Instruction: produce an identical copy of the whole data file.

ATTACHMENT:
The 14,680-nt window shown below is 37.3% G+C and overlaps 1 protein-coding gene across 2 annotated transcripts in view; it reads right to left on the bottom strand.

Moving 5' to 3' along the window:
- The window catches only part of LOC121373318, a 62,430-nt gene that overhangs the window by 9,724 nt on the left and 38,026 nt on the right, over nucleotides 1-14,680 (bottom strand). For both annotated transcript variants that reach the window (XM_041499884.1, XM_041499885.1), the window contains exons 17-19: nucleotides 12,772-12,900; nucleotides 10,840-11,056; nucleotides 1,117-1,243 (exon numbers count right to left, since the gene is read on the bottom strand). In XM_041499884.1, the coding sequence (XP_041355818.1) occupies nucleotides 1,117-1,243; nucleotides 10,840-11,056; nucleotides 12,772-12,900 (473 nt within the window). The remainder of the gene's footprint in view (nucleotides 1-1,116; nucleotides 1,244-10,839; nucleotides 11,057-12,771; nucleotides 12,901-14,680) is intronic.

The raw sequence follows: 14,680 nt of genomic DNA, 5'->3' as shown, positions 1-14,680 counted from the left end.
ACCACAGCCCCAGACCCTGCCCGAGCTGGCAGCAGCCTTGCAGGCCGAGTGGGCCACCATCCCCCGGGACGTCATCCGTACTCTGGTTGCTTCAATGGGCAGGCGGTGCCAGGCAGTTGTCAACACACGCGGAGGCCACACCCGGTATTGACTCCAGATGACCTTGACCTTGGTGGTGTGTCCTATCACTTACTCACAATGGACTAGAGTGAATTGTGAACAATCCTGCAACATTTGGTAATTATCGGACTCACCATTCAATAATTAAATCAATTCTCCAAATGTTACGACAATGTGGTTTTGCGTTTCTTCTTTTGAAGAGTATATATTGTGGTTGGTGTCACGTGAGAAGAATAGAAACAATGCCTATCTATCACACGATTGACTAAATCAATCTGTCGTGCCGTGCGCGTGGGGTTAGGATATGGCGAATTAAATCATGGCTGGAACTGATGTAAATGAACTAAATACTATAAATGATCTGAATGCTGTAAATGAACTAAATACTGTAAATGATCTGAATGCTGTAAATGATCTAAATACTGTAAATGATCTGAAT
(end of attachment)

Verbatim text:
The 14,680-nt window shown below is 37.3% G+C and overlaps 1 protein-coding gene across 2 annotated transcripts in view; it reads right to left on the bottom strand.

Moving 5' to 3' along the window:
- The window catches only part of LOC121373318, a 62,430-nt gene that overhangs the window by 9,724 nt on the left and 38,026 nt on the right, over nucleotides 1-14,680 (bottom strand). For both annotated transcript variants that reach the window (XM_041499884.1, XM_041499885.1), the window contains exons 17-19: nucleotides 12,772-12,900; nucleotides 10,840-11,056; nucleotides 1,117-1,243 (exon numbers count right to left, since the gene is read on the bottom strand). In XM_041499884.1, the coding sequence (XP_041355818.1) occupies nucleotides 1,117-1,243; nucleotides 10,840-11,056; nucleotides 12,772-12,900 (473 nt within the window). The remainder of the gene's footprint in view (nucleotides 1-1,116; nucleotides 1,244-10,839; nucleotides 11,057-12,771; nucleotides 12,901-14,680) is intronic.

The raw sequence follows: 14,680 nt of genomic DNA, 5'->3' as shown, positions 1-14,680 counted from the left end.
ACCACAGCCCCAGACCCTGCCCGAGCTGGCAGCAGCCTTGCAGGCCGAGTGGGCCACCATCCCCCGGGACGTCATCCGTACTCTGGTTGCTTCAATGGGCAGGCGGTGCCAGGCAGTTGTCAACACACGCGGAGGCCACACCCGGTATTGACTCCAGATGACCTTGACCTTGGTGGTGTGTCCTATCACTTACTCACAATGGACTAGAGTGAATTGTGAACAATCCTGCAACATTTGGTAATTATCGGACTCACCATTCAATAATTAAATCAATTCTCCAAATGTTACGACAATGTGGTTTTGCGTTTCTTCTTTTGAAGAGTATATATTGTGGTTGGTGTCACGTGAGAAGAATAGAAACAATGCCTATCTATCACACGATTGACTAAATCAATCTGTCGTGCCGTGCGCGTGGGGTTAGGATATGGCGAATTAAATCATGGCTGGAACTGATGTAAATGAACTAAATACTATAAATGATCTGAATGCTGTAAATGAACTAAATACTGTAAATGATCTGAATGCTGTAAATGATCTAAATACTGTAAATGATCTGAAT